At Reardan, the White students stare at Junior; he’s the only Indian member of the school community, besides the mascot. Junior meets a pretty, White, blonde girl named Penelope, but he otherwise feels “like a magician slicing himself in half,” his identity split between Junior north of the Spokane River and Arnold to the south (61). He gets into a fight at school because a few White boys, including an older student named Roger, call Junior racist slurs. Junior punches Roger in the face, and his Grandmother Spirit suggests that Roger might respect him now because Junior has challenged the “alpha dog.”

Junior now often feels half-Indian and half-White. The members of his tribe reject him for having “betrayed” the community, and they physically accost him on Halloween. At Reardan, Junior keeps his poverty a secret, continues to draw cartoons, and misses Rowdy desperately. Junior often has difficulty getting to school because his father doesn’t have money for gas. He walks part of the way or hitchhikes, getting rides with members of the reservation. His father’s best friend, Eugene, gives Junior a ride on his motorcycle one day, and after seeing all the White students, tells Junior he’s cool for attending Reardan.

 

Junior discovers that he’s one of the smartest students in his grade during one memorable science class; he corrects his science teacher, Mr. Dodge, on geologic process involving petrified wood. Gordy, the class genius, stands up for Junior, though he tells Junior he “did it for science” (87).

Shortly before Thanksgiving, Mary Runs Away spontaneously marries a Flathead Indian and moves to his reservation in Montana. Inspired by her bravery, Junior befriends Gordy, who teaches him how to study and find joy in books and hard work. Junior also develops a pseudo-romantic relationship with Penelope, which deepens after he discovers she has bulimia. She shares she wants to study architecture and attend Stanford, and they attend Winter Formal together. By the end of the night, Junior reveals he’s poor to her and his former bully, Roger, and Roger starts driving him home occasionally. Junior has a few brief email exchanges with Rowdy, and he receives an email and a letter from Mary, who is happy in her new life.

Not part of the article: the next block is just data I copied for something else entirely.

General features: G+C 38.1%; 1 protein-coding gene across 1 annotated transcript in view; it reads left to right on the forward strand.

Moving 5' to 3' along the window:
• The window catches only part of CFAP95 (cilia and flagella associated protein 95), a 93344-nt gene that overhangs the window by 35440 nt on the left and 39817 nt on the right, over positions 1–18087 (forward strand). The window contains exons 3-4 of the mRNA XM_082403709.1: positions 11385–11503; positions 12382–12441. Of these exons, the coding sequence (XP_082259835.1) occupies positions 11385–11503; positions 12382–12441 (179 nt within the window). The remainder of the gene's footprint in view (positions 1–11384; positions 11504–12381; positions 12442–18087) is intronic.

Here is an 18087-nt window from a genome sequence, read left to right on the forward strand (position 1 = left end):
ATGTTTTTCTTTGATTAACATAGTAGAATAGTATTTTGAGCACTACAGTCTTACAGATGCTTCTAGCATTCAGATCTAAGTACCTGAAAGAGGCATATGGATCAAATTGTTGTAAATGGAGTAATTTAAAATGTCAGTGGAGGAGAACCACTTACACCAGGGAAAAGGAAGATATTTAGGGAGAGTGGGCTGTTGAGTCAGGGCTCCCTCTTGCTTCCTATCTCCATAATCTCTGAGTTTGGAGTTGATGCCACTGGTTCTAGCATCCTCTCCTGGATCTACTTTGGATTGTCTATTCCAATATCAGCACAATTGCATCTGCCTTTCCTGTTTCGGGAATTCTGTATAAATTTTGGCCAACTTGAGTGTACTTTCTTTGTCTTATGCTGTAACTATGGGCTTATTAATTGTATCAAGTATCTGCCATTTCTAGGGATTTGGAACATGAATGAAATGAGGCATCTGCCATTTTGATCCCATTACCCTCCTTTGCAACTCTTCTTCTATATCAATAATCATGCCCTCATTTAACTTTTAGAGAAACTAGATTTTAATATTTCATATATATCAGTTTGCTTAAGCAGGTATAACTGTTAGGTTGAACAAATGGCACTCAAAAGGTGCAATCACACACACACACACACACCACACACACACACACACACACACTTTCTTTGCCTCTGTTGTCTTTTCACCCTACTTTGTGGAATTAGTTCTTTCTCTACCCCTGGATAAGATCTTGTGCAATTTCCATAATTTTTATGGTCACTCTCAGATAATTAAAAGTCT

Junior joins Reardan’s basketball team. When Reardan plays Wellpinit, Junior’s tribe literally turns their backs to him. On the court, Rowdy elbows Junior in the head and knocks him unconscious. Junior bonds with his basketball coach, who stays with him in the hospital. Later, Reardan wins against Wellpinit in a rematch, but the win is hollow for Junior, who understands the White Reardan players—and now Junior—have more advantages than the Indian players.

At Christmas, Junior’s father goes on a drinking binge, and in the months that follow, a series of tragedies befalls Junior’s family. Grandmother Spirit is killed by drunk driver, and Eugene is shot and killed by one of his good friends, supposedly over the last sip in a bottle of wine. At Grandmother Spirit’s funeral, Junior’s tribe members give him peace, and a White man named Ted makes a speech that causes the Indians to laugh together in a powerful moment. A few weeks later, Mary dies in an alcohol-related housefire. At her funeral, Rowdy blames Junior for Mary’s death. Junior is devastated and reflects on the pervasive and destructive nature of alcoholism on the reservation.

Junior finishes the school year at Reardan with a strong report card, and he knows he’ll return the following year. He recalls important memories from his childhood: climbing a tall pine tree with Rowdy, and stories his father told him about Turtle Lake. Despite the year’s great losses, Junior feels hopeful about the future. In the book’s final scene, Rowdy compares Junior to an old-time Indian, and Junior says he’ll always love the reservation and his tribe. Rowdy and Junior play basketball and don’t keep score.